Hermit crabs traditionally use sea shells or discarded snail shells for shelter (Credit: Wikipedia.org/ Public Domain)

Most crabs have strong exoskeletons to protect them from predators. However, hermit crabs are born with soft bodies. They have usually lived inside sea shells or old snail shells. But, a recent study by Polish scientists has found that the tiny crustaceans are increasingly turning to trash for refuge.

For their research, the team looked at hundreds of images of hermit crabs on social media. They found 386 examples of the crabs living inside artificial shells. Eighty-five percent were using plastic caps, while the rest chose metal or glass trash. This behavior was seen in 10 of the 16 species of land-dwelling hermit crabs, all the way from Africa to Central America.

Hermit crabs with artificial shells: (A) plastic cap (B) bulb fragment (C) bottle cap (Credit: Zuzanna Jagiello Et.al./ Science of the Total Environment (2024)/ CC-BY-SA-4.0)

"We confirm for the first time that the use of artificial materials by hermit crabs is a behavior occurring on a global scale," the researchers said.

The study was published in the journal Science of the Total Environment on February 25, 2024. It did not explore the potential harm of artificial shells to hermit crabs. However, a 2019 study found that over half a million hermit crabs on a remote Indian Ocean island die every year. They get trapped inside plastic items like bottles.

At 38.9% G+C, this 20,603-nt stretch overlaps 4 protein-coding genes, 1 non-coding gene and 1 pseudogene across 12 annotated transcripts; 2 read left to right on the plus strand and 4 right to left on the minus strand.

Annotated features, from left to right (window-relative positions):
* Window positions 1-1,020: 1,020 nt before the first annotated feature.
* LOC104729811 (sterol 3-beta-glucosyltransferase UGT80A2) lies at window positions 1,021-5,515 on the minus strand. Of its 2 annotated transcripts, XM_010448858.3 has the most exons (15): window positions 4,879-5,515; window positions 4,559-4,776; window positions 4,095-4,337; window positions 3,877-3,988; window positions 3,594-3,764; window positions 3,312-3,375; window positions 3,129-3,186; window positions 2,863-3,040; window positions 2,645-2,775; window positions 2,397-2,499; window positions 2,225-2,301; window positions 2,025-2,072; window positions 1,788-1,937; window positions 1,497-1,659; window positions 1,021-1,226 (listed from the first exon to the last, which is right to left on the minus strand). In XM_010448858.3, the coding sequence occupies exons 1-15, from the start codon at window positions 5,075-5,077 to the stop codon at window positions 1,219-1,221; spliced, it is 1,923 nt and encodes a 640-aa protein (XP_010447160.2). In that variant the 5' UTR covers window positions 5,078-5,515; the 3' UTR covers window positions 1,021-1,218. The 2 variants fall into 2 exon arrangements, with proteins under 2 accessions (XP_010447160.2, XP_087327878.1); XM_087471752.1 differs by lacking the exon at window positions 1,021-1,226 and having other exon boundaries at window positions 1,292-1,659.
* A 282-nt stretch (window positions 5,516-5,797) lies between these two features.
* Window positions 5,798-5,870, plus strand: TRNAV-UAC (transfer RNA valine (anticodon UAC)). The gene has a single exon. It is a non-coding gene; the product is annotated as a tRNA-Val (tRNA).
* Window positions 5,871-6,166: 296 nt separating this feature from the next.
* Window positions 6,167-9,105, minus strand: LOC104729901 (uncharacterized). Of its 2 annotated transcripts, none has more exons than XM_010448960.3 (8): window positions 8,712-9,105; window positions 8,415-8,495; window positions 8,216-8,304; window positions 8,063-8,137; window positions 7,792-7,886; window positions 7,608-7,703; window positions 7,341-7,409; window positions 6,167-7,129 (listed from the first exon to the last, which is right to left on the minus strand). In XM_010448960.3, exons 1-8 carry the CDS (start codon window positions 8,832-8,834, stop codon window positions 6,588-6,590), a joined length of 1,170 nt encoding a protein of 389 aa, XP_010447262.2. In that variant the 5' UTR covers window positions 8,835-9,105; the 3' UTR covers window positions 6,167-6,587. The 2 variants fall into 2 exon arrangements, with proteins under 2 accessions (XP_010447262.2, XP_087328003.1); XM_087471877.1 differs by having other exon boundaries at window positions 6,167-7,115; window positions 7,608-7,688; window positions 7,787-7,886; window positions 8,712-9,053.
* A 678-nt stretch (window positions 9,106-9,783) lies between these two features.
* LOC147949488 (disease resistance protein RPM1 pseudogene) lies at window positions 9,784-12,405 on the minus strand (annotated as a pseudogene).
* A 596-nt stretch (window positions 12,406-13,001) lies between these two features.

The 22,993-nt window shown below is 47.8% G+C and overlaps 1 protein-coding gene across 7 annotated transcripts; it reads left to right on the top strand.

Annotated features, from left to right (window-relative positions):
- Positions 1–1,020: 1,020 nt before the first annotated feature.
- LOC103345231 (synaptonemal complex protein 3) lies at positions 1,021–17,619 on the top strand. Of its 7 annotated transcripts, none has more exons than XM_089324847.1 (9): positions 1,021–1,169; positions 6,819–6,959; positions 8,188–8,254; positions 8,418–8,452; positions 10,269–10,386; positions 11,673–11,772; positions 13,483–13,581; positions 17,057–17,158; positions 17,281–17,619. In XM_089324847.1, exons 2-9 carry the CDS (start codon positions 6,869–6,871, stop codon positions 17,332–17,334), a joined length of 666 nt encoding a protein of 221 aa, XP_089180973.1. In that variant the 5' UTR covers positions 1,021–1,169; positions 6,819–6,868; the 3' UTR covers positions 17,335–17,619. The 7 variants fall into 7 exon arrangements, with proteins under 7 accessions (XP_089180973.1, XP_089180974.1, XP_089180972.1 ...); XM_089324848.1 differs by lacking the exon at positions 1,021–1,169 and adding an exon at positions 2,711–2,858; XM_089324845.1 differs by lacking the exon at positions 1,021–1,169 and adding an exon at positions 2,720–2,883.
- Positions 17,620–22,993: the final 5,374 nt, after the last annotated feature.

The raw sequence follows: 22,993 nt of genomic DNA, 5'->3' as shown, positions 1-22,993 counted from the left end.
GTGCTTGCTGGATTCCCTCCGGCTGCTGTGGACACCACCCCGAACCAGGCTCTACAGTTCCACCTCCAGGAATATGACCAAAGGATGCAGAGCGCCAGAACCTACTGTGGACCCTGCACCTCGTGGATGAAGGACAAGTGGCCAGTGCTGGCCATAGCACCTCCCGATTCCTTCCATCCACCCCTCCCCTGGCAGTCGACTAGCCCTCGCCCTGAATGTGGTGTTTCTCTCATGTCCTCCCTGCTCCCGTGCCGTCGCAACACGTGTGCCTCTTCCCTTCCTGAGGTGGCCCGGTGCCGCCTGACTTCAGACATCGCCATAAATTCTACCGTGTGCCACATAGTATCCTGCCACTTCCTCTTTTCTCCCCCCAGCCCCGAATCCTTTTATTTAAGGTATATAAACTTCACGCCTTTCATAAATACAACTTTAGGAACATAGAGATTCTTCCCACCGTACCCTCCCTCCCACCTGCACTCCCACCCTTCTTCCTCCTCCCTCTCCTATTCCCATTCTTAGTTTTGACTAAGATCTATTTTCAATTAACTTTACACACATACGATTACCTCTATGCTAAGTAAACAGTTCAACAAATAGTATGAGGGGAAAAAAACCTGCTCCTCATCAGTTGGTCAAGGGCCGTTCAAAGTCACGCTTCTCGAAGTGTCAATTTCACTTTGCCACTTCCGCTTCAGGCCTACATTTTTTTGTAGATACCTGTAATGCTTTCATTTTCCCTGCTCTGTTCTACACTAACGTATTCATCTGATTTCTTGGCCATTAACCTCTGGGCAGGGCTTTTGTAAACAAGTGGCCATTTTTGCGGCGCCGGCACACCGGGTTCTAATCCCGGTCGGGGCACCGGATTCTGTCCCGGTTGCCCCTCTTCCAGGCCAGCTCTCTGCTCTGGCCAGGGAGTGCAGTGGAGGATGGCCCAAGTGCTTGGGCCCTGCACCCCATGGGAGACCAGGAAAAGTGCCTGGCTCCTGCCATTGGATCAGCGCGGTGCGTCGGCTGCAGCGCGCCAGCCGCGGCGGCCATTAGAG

Hermit crab trapped inside a glass bottle (Credit: Trustees of the Natural History Museum/ CC-BY-SA-4.0)

Researchers are unsure why hermit crabs are choosing artificial shells. But they have several theories. Some believe the crustaceans are struggling to find natural shells and are using whatever else they can find. Others think plastic may be a more attractive option because it is lighter and easier to carry. It may also provide better camouflage in an environment filled with trash.

"When I first saw these pictures, I felt it was heartbreaking," study co-author Marta Szulkin told The BBC. "But at the same time, I think we really need to understand that we're living in a different era, and animals are making use of what's available to them."

Resources: Smithsonian.org, WashingtonPost.com, NPR.org